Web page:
Also if that policy was extended to roadways would that increase any existing taxes or do roadways already recover 80% of cost ratio. I mean they must right?

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Anondson
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Re: Public Transit News and Current Happenings

Postby Anondson » February 21st, 2017, 10:42 pm

Local streets are paid by property taxes. The gas tax, license tabs and vehicle sales taxes do not pay for 80% of state aid roads and highways. Not sure the exact amount but a large portion is the general fund (so income taxes are a big chunk?) and debt and bonds.

Silophant
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Re: Public Transit News and Current Happenings

Postby Silophant » February 21st, 2017, 10:56 pm

so that would mean it would have to be about x3 the rate it is now? So a bus fare during rush hour would be $6.75? and $13.50 for a round trip work day? ...wait a second, is it just me or does that look like a tax on the poor? Or am I doing my rough math wrong?
Nope, that's exactly what it is.

RailBaronYarr
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Re: Public Transit News and Current Happenings

Postby RailBaronYarr » February 22nd, 2017, 10:19 am

Local streets are paid by property taxes. The gas tax, license tabs and vehicle sales taxes do not pay for 80% of state aid roads and highways. Not sure the exact amount but a large portion is the general fund (so income taxes are a big chunk?) and debt and bonds.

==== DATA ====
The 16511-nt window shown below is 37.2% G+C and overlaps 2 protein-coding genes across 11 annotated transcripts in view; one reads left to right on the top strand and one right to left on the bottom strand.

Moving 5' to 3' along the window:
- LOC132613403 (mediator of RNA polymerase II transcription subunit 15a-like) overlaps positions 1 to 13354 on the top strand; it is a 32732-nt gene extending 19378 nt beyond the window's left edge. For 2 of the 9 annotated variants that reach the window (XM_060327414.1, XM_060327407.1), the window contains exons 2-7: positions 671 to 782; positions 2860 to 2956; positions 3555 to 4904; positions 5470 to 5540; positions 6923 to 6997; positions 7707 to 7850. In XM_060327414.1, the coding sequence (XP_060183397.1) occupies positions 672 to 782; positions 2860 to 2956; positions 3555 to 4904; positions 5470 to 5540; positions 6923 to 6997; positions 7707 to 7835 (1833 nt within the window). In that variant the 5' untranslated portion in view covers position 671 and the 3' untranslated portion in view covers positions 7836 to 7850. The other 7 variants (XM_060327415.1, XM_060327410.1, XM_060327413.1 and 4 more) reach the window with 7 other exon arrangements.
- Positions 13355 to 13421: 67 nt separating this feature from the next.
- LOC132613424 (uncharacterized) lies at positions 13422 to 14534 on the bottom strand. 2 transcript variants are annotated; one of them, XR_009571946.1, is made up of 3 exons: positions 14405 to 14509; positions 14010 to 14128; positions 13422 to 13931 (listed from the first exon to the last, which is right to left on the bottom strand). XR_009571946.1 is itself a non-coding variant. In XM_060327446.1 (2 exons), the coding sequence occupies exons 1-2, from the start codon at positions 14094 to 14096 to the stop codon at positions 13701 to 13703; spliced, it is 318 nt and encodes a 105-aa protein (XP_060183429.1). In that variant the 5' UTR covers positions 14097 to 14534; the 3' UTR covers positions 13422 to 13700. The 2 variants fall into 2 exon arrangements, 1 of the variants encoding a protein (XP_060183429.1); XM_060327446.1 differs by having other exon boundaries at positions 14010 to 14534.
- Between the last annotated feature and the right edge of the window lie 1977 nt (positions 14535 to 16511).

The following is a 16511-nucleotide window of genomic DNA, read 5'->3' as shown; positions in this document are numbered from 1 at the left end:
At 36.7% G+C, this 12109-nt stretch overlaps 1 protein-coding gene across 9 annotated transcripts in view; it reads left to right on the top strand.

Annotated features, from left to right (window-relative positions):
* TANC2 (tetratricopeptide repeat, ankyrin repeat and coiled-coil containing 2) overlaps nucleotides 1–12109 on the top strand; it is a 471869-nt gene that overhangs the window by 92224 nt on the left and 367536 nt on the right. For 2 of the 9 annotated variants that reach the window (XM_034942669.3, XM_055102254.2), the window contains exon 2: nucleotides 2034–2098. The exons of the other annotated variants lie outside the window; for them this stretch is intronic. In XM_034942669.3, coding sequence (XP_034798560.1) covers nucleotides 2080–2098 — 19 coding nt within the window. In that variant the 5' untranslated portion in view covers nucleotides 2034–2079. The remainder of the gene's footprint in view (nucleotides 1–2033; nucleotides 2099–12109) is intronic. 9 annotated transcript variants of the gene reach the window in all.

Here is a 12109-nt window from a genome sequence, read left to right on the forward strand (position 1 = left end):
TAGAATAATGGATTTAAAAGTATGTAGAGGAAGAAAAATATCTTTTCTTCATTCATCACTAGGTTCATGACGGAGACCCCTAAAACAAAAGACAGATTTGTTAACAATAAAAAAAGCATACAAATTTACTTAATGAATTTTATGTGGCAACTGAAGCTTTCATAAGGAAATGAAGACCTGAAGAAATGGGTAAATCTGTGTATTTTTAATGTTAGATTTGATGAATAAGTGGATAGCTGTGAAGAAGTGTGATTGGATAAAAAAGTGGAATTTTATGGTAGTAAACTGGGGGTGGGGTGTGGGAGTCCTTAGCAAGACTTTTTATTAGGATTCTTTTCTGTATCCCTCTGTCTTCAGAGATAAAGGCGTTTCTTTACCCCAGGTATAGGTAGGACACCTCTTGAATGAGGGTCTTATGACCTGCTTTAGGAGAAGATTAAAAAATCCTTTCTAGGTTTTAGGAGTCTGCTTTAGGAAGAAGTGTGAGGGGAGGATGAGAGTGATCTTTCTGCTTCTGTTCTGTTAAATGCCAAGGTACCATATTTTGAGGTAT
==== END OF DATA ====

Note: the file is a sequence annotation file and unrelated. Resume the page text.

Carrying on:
(oy. long, exhaustive post alert)

This argument gets very tricky depending on how you slice it. Statewide, user fees (including federal gas tax, state gas tax/MVST/registration) cover pretty damn close to what *MnDOT* spends on trunk highways, county and state aid roads through the HUTD. I'll admit to sympathizing with someone who looks at a MnDOT budget and sees it basically in the black and thinks user fees cover expenses (but admitting we've been delaying maintenance so we just gotta spend a tiny bit more). When you throw in all the local streets and local funding for CSAH/MSAS streets, that user fee:spend ratio drops to 40-50%. Remember, that's statewide.

Now, if we look at the entire metro area (taken in this case as MnDOT's Metro District), I think that's a better comparison to a transit agency that only serves commuting and regular trips within the metro (even if more limited than our road coverage). User fees generated in-district are greater than spend. I dug into 2014 numbers by summing all reported MSAS, CSAH, and Trunk Highway (which includes distribution from the federal gov't) spending within the district ($832m), and also did a rough calculation of user fees (MVST & license by metro district population % of state's total * total revenues of those sources, gas tax using reported metro district VMT/avg mpg * state + federal gas tax). That came to $1.4 billion. I'ts $1.1 billion if you cut out the federal gas tax. Some of that goes to other local uses (ex. 40% of the MVST), and some of it goes to subsidize the rest of the state.